Pre-eclampsia is a multisystem disorder that affects approximately 3 to 5% of all pregnancies worldwide.1 Due to the non-specificity of signs and symptoms, it remains a serious clinical challenge that presents significant risks to both mother and child. There is no other pregnancy complication that is both so common and dangerous for mother and child alike, since it can lead to maternal death, stillbirth, and preterm delivery.
Better knowledge of the disease’s origin2 has led to the development of a simple blood test that detects a hormone, Placental Growth Factor (PlGF), measured on the Alere Triage® System. PlGF is produced by the placenta and falls to very low levels in women with the early onset and severe forms of pre-eclampsia. The use of PlGF alongside the traditional markers of disease, increased blood pressure (at or above 140/90 mmHg) and appearance of protein in the urine (>300 mg in a 24-hour collection) provides the clinician with objective information on the origin of the observed signs.
As long ago as 2000, the NIH (National Institutes of Health) working group on high blood pressure in pregnancy reported that, while 15 to 20% of pregnant women will become hypertensive, only a small proportion of them will actually develop pre-eclampsia.3 Similarly, proteinuria is not always indicative of pre-eclampsia,4 and its absence is increasingly recognized as not necessarily excluding pre-eclampsia-like syndromes. Thus, at the point-of-care, there is a clinical tendency for “over-diagnosis” and unnecessary monitoring, with decisions based on non-specific signs with arbitrary cut-off values. Women with non-classically defined symptoms are still at risk for adverse outcomes and present a particularly challenging subset of women to diagnose.5
In addition to the poor specificity of current diagnostic markers of the disease, the tools available to measure these signs of pre-eclampsia are unreliable and non-specific. The cut-off levels set for hypertension are dependent more on historical acceptability than specificity and will inevitably lead to over-diagnosis and misaligned risk stratification. Measurement of excreted protein cannot be reliably confirmed in a one-off ambulatory or even acute care setting; 24-hour (or an appropriately timed) urine collection is necessary, but often not performed. Nevertheless, it is the outcome of these initial assessments which defines the level of risk and the extent of future surveillance. Those patients perceived as at high risk will require close monitoring as in-patients or with frequent clinic visits. Patients will be monitored for signs of deterioration by measuring maternal blood pressure and blood markers for signs of maternal organ failure. The fetus will also be monitored to identify evidence of fetal growth restriction and fetal distress secondary to hypoxia and acidosis. A decision to deliver the fetus will be based upon both maternal and fetal well-being, as well as gestational age.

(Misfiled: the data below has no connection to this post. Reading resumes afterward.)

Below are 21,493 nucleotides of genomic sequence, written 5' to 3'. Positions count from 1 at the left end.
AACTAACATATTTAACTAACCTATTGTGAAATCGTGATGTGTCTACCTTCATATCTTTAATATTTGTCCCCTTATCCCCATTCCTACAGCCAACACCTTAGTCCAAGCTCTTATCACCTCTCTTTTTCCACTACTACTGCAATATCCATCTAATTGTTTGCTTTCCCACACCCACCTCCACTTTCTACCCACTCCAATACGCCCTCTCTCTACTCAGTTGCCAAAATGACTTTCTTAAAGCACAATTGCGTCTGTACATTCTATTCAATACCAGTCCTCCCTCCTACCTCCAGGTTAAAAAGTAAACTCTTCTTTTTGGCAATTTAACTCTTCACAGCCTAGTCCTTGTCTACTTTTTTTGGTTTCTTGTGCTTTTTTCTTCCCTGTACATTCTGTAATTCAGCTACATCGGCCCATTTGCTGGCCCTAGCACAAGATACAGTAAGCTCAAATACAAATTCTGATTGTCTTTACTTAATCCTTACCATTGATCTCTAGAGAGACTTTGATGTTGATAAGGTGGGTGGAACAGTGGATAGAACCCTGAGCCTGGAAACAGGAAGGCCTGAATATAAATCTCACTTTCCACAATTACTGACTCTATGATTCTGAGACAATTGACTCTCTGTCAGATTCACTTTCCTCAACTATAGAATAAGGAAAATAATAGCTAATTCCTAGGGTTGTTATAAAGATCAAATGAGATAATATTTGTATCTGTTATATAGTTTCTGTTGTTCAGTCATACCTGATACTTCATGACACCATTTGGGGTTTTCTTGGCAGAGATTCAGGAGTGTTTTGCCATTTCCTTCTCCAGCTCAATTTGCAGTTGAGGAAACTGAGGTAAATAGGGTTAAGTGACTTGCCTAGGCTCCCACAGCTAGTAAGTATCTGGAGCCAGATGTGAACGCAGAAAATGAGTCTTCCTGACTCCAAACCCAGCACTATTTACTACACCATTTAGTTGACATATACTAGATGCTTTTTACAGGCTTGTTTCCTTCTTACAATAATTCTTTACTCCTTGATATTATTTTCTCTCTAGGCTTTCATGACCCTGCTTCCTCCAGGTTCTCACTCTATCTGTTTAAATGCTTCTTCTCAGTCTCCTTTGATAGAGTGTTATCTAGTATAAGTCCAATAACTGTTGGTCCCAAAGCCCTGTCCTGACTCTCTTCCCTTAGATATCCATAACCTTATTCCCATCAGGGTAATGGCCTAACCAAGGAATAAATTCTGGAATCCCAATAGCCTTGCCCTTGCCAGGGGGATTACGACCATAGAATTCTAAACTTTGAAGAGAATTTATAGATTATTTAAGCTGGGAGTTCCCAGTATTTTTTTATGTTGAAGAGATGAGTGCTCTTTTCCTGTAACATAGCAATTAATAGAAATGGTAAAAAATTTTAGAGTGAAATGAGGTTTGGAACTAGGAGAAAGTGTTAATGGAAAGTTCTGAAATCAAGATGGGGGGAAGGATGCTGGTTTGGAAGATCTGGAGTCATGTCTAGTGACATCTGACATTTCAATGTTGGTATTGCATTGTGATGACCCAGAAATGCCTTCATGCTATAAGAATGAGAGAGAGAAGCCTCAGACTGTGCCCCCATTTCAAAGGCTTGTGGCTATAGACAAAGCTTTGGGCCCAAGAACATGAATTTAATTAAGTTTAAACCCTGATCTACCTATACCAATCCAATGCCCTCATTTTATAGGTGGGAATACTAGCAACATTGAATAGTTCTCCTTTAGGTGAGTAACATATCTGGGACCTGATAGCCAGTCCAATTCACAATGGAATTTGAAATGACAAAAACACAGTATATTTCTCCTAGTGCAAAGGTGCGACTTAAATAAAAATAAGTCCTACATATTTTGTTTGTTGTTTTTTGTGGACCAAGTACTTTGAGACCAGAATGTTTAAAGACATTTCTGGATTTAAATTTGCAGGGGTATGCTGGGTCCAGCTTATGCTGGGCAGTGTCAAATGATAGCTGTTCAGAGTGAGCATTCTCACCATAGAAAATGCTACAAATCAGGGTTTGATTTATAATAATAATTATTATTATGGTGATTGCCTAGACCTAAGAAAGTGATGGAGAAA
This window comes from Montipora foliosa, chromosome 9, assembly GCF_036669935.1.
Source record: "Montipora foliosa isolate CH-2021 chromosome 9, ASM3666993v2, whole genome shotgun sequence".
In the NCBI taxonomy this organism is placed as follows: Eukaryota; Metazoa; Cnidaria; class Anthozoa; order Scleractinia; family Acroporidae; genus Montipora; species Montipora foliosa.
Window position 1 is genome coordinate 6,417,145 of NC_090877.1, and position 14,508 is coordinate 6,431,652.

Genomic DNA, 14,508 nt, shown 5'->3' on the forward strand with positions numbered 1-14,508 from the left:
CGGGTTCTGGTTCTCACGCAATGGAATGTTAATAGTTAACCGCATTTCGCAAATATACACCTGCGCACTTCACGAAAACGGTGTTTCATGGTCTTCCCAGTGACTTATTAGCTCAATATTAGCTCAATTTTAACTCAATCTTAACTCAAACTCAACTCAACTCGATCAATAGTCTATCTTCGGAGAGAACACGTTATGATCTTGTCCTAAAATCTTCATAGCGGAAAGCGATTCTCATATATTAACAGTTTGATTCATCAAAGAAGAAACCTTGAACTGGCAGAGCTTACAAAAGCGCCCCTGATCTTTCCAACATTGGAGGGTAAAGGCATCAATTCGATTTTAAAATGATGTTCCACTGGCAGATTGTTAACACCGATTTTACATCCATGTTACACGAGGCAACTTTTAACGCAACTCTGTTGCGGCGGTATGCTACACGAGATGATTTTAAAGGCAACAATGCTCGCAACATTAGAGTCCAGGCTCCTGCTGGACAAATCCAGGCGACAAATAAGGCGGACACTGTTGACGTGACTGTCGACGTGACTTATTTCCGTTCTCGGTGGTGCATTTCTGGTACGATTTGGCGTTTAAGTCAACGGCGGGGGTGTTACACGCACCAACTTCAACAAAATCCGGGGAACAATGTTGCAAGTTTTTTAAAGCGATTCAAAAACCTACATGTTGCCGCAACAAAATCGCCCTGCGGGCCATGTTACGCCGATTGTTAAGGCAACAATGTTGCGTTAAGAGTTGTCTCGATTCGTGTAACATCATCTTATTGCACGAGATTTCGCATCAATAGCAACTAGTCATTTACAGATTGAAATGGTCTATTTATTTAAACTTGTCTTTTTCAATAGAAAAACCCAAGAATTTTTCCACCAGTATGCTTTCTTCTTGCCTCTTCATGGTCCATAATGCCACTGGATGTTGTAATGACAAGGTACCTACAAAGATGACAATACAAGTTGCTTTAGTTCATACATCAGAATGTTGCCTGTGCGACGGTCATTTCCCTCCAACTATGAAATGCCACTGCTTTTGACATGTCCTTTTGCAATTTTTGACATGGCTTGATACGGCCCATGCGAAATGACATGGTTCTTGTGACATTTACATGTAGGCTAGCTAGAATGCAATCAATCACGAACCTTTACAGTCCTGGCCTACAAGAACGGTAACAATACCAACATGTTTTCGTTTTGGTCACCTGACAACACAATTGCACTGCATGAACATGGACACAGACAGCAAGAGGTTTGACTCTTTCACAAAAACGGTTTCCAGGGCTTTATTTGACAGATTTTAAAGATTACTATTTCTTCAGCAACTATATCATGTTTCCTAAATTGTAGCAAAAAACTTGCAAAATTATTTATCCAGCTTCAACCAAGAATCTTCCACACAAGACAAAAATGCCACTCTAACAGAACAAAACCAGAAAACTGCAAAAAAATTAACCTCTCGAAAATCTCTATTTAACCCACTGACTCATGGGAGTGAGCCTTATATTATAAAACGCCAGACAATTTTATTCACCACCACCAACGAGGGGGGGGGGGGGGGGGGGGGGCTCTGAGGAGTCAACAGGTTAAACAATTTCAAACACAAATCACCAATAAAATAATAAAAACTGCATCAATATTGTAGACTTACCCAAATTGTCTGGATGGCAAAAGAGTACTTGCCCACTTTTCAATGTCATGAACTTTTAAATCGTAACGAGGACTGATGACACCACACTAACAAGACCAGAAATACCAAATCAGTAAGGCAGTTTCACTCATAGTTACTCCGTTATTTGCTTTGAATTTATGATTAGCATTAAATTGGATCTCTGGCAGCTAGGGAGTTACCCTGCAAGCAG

A key contributor to the development of the early and more severe form of pre-eclampsia is poor placental development. Placentation occurs from about weeks 6 to 18 of pregnancy and involves remodeling of the uterine spiral arteries, which supply the blood flow to the placenta. In early onset pre-eclampsia and in placentally-mediated fetal growth restriction, remodeling of the spiral arteries partially fails. This is associated with poor invasion of extravillous trophoblasts into the underlying placental bed, a pre-requisite for normal development of the placenta and its blood supply.6 Shallow placentation allows the pregnancy to continue but at the cost of problems with fetal and maternal health in the second and third trimesters of pregnancy.
As the pregnancy progresses, and the fetus increases the demand on the available blood supply, the placental oxidative stress leads to widespread activation and dysfunction of the maternal vascular endothelium.